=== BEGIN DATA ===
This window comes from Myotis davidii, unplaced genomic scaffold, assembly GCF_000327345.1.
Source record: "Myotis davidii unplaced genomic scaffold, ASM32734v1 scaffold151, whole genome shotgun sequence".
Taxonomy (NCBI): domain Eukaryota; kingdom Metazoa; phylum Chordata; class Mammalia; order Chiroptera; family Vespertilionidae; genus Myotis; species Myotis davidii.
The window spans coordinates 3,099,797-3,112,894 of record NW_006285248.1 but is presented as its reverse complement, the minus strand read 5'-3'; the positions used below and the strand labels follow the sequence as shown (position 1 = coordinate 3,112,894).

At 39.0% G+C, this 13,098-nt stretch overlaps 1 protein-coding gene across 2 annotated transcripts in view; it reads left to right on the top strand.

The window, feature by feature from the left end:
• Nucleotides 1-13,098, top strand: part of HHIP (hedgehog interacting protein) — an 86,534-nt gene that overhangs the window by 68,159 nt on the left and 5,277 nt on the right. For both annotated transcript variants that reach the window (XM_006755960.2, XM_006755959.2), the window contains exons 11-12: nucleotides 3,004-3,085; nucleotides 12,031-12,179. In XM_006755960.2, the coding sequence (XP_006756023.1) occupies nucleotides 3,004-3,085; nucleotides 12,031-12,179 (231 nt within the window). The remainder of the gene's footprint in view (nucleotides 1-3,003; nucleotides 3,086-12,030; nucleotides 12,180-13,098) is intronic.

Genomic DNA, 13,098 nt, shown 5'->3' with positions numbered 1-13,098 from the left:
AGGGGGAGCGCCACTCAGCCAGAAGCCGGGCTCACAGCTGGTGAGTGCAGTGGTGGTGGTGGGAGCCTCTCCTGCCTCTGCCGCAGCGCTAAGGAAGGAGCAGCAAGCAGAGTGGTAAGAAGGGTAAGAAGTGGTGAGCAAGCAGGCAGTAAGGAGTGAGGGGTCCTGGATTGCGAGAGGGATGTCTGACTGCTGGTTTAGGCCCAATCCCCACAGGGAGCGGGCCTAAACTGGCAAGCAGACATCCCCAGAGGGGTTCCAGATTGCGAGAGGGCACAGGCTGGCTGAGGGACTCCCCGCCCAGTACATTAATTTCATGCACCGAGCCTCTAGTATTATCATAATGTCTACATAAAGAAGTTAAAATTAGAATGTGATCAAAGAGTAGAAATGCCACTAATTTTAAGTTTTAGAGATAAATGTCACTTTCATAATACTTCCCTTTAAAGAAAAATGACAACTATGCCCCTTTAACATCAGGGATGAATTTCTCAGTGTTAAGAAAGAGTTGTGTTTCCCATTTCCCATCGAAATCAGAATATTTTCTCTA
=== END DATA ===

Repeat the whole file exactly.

This window comes from Myotis davidii, unplaced genomic scaffold, assembly GCF_000327345.1.
Source record: "Myotis davidii unplaced genomic scaffold, ASM32734v1 scaffold151, whole genome shotgun sequence".
Taxonomy (NCBI): domain Eukaryota; kingdom Metazoa; phylum Chordata; class Mammalia; order Chiroptera; family Vespertilionidae; genus Myotis; species Myotis davidii.
The window spans coordinates 3,099,797-3,112,894 of record NW_006285248.1 but is presented as its reverse complement, the minus strand read 5'-3'; the positions used below and the strand labels follow the sequence as shown (position 1 = coordinate 3,112,894).

At 39.0% G+C, this 13,098-nt stretch overlaps 1 protein-coding gene across 2 annotated transcripts in view; it reads left to right on the top strand.

The window, feature by feature from the left end:
• Nucleotides 1-13,098, top strand: part of HHIP (hedgehog interacting protein) — an 86,534-nt gene that overhangs the window by 68,159 nt on the left and 5,277 nt on the right. For both annotated transcript variants that reach the window (XM_006755960.2, XM_006755959.2), the window contains exons 11-12: nucleotides 3,004-3,085; nucleotides 12,031-12,179. In XM_006755960.2, the coding sequence (XP_006756023.1) occupies nucleotides 3,004-3,085; nucleotides 12,031-12,179 (231 nt within the window). The remainder of the gene's footprint in view (nucleotides 1-3,003; nucleotides 3,086-12,030; nucleotides 12,180-13,098) is intronic.

Genomic DNA, 13,098 nt, shown 5'->3' with positions numbered 1-13,098 from the left:
AGGGGGAGCGCCACTCAGCCAGAAGCCGGGCTCACAGCTGGTGAGTGCAGTGGTGGTGGTGGGAGCCTCTCCTGCCTCTGCCGCAGCGCTAAGGAAGGAGCAGCAAGCAGAGTGGTAAGAAGGGTAAGAAGTGGTGAGCAAGCAGGCAGTAAGGAGTGAGGGGTCCTGGATTGCGAGAGGGATGTCTGACTGCTGGTTTAGGCCCAATCCCCACAGGGAGCGGGCCTAAACTGGCAAGCAGACATCCCCAGAGGGGTTCCAGATTGCGAGAGGGCACAGGCTGGCTGAGGGACTCCCCGCCCAGTACATTAATTTCATGCACCGAGCCTCTAGTATTATCATAATGTCTACATAAAGAAGTTAAAATTAGAATGTGATCAAAGAGTAGAAATGCCACTAATTTTAAGTTTTAGAGATAAATGTCACTTTCATAATACTTCCCTTTAAAGAAAAATGACAACTATGCCCCTTTAACATCAGGGATGAATTTCTCAGTGTTAAGAAAGAGTTGTGTTTCCCATTTCCCATCGAAATCAGAATATTTTCTCTA